The effects of field mice getting in your home

Field mice often enter homes at the end of the summer to build their nests and stay safe during the winter. These unwanted guests can cause a great deal of trouble in a home and they are not safe roommates. Understanding the damage field mice can cause in a home is critical.


Field mice can cause several diseases and some of them can be transmitted to humans. The most common disease that humans can get from a field mouse is the hanta virus. This is contracted when exposed to infected mouse urine or fecal matter. The disease enters through the lungs and cause hemorrhagic internal bleeding and shuts down the organs. There is no actual cure for the hanta virus, although some patients survive with antibiotic treatment.


Field mice can cause extensive damage to a home and your belongings. For example, if you have boxes of clothes and stored items, field mice in your home will see these as ideal places to build a nest and have a snack. They will chew on our belongings and urinate and defecate on them as well. Field mice can also chew holes in woodwork and walls and cause a large amount of damage, considering their overall small size.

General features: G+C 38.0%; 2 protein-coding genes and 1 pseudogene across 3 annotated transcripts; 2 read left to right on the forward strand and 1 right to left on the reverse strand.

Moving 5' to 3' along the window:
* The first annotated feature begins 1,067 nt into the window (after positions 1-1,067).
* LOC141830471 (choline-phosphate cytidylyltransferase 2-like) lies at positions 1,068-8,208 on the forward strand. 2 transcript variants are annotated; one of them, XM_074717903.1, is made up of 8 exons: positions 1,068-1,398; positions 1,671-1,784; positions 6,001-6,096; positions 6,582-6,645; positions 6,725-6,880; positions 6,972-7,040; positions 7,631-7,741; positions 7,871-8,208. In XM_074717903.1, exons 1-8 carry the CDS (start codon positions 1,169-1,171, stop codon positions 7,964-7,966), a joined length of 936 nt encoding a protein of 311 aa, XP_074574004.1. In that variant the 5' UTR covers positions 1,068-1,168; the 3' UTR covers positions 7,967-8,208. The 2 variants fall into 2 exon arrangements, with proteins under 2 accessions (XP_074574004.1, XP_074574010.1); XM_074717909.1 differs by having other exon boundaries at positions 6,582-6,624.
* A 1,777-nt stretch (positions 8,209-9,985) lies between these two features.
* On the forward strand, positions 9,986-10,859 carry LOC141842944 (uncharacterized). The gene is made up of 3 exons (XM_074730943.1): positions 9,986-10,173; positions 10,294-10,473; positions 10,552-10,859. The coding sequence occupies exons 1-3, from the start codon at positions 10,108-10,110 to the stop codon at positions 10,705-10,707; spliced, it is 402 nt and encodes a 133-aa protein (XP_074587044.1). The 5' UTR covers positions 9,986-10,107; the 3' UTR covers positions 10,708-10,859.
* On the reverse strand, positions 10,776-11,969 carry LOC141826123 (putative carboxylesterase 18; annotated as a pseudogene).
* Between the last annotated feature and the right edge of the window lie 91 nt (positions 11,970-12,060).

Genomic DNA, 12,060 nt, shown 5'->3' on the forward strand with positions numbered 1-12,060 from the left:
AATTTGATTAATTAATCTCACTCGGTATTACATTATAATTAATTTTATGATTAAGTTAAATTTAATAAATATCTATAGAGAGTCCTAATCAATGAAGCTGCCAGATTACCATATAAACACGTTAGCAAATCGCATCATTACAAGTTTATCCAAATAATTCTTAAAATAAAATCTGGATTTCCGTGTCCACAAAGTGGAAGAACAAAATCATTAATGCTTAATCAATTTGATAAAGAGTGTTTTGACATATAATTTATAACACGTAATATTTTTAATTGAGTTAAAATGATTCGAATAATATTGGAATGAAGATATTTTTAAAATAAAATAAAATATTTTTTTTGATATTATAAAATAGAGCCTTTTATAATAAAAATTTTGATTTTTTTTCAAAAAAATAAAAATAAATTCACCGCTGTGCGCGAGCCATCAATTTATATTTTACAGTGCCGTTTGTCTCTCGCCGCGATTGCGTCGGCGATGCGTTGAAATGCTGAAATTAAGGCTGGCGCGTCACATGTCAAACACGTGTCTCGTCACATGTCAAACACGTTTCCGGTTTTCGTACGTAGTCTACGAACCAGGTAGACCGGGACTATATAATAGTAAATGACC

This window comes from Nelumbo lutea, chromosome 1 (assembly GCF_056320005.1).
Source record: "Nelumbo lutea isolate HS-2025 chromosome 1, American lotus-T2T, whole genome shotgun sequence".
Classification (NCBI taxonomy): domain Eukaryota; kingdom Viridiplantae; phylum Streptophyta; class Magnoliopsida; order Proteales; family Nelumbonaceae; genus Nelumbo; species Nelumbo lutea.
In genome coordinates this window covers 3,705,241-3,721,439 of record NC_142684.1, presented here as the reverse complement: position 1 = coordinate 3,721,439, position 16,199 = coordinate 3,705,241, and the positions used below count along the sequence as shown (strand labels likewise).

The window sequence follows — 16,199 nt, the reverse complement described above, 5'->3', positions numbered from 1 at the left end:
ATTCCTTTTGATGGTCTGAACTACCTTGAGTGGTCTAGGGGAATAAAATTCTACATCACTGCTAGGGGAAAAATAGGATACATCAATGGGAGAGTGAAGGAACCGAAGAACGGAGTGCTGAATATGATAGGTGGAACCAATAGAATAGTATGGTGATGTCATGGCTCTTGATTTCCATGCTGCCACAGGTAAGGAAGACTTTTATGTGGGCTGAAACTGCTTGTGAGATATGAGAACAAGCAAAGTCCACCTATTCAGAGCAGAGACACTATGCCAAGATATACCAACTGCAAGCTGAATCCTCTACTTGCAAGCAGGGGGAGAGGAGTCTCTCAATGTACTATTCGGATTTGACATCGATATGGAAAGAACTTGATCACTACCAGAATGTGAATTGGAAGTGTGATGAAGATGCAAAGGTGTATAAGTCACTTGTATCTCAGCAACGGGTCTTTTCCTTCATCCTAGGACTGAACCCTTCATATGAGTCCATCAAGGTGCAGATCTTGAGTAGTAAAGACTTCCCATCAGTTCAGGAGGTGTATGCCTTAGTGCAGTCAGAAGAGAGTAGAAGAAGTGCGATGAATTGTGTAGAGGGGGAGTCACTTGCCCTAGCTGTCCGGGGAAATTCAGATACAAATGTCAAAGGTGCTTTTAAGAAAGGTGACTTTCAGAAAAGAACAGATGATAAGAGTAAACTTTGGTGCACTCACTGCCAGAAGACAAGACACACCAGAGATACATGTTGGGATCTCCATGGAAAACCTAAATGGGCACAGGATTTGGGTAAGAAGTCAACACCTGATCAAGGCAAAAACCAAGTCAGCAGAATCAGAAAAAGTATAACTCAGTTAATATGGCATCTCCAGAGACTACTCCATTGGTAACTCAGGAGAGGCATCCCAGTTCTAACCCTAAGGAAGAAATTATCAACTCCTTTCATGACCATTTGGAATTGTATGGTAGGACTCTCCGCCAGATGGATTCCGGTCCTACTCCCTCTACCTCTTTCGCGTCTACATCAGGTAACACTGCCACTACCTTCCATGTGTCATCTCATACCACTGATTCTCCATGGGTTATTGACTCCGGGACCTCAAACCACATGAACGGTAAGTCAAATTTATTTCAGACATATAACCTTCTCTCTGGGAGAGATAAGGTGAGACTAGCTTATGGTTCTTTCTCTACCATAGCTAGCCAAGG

Electrical Shorts

Many house fires are started every year due to electrical shorts, caused in part by field mice nibbling on wires. Mice are voracious eaters and will chew on literally anything they can get their teeth on. Wires are no exception. In fact, they are drawn to the plastic coating on electric wires. They will nibble on an area during the night, and the next morning when you turn a light on, the wire can short, potentially causing a fire. Even if a fire does not occur, the cost to rewire a home can be quite high.

Secondary Problems

Field mice can invade a home and make life miserable for its inhabitants. They steal food, socking it away in dark corners where it can mould and begin to smell. If they eat your food the entire box must be thrown away to avoid contamination. In addition, if you attempt to poison mice and you have pets such as dogs or cats, your pets may die if they eat a poisoned field mouse.

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About the Author

Kate McFarlin is a licensed insurance agent with extensive experience in covering topics related to marketing, small business, personal finance and home improvement. She began her career as a Web designer and also specializes in audio/video mixing and design.